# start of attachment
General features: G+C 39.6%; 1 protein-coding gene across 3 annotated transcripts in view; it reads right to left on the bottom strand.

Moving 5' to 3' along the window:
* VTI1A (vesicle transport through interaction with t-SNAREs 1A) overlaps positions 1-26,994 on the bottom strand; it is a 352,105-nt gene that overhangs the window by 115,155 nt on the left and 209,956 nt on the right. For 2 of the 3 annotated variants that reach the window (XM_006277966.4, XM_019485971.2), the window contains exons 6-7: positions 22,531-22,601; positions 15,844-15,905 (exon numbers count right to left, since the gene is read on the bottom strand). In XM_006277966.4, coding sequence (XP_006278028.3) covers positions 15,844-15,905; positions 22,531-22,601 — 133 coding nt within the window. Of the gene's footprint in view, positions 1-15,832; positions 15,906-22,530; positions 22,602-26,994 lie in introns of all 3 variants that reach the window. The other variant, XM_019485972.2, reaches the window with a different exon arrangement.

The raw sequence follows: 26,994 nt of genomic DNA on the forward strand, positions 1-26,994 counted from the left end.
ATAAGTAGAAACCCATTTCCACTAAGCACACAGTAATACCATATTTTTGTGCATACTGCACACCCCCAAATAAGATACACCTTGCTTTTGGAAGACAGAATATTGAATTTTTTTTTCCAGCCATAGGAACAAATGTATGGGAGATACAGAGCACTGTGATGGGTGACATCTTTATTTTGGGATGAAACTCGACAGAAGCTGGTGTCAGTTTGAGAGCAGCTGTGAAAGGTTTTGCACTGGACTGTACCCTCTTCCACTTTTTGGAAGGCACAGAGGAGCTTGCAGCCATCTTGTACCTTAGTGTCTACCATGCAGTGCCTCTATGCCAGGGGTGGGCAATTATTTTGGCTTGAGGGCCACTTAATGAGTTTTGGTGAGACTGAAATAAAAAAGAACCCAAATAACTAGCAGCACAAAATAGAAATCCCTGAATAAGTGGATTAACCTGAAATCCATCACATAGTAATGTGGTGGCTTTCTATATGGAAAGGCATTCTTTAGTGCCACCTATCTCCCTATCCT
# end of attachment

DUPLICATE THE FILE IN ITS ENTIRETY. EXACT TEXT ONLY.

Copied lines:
General features: G+C 39.6%; 1 protein-coding gene across 3 annotated transcripts in view; it reads right to left on the bottom strand.

Moving 5' to 3' along the window:
* VTI1A (vesicle transport through interaction with t-SNAREs 1A) overlaps positions 1-26,994 on the bottom strand; it is a 352,105-nt gene that overhangs the window by 115,155 nt on the left and 209,956 nt on the right. For 2 of the 3 annotated variants that reach the window (XM_006277966.4, XM_019485971.2), the window contains exons 6-7: positions 22,531-22,601; positions 15,844-15,905 (exon numbers count right to left, since the gene is read on the bottom strand). In XM_006277966.4, coding sequence (XP_006278028.3) covers positions 15,844-15,905; positions 22,531-22,601 — 133 coding nt within the window. Of the gene's footprint in view, positions 1-15,832; positions 15,906-22,530; positions 22,602-26,994 lie in introns of all 3 variants that reach the window. The other variant, XM_019485972.2, reaches the window with a different exon arrangement.

The raw sequence follows: 26,994 nt of genomic DNA on the forward strand, positions 1-26,994 counted from the left end.
ATAAGTAGAAACCCATTTCCACTAAGCACACAGTAATACCATATTTTTGTGCATACTGCACACCCCCAAATAAGATACACCTTGCTTTTGGAAGACAGAATATTGAATTTTTTTTTCCAGCCATAGGAACAAATGTATGGGAGATACAGAGCACTGTGATGGGTGACATCTTTATTTTGGGATGAAACTCGACAGAAGCTGGTGTCAGTTTGAGAGCAGCTGTGAAAGGTTTTGCACTGGACTGTACCCTCTTCCACTTTTTGGAAGGCACAGAGGAGCTTGCAGCCATCTTGTACCTTAGTGTCTACCATGCAGTGCCTCTATGCCAGGGGTGGGCAATTATTTTGGCTTGAGGGCCACTTAATGAGTTTTGGTGAGACTGAAATAAAAAAGAACCCAAATAACTAGCAGCACAAAATAGAAATCCCTGAATAAGTGGATTAACCTGAAATCCATCACATAGTAATGTGGTGGCTTTCTATATGGAAAGGCATTCTTTAGTGCCACCTATCTCCCTATCCT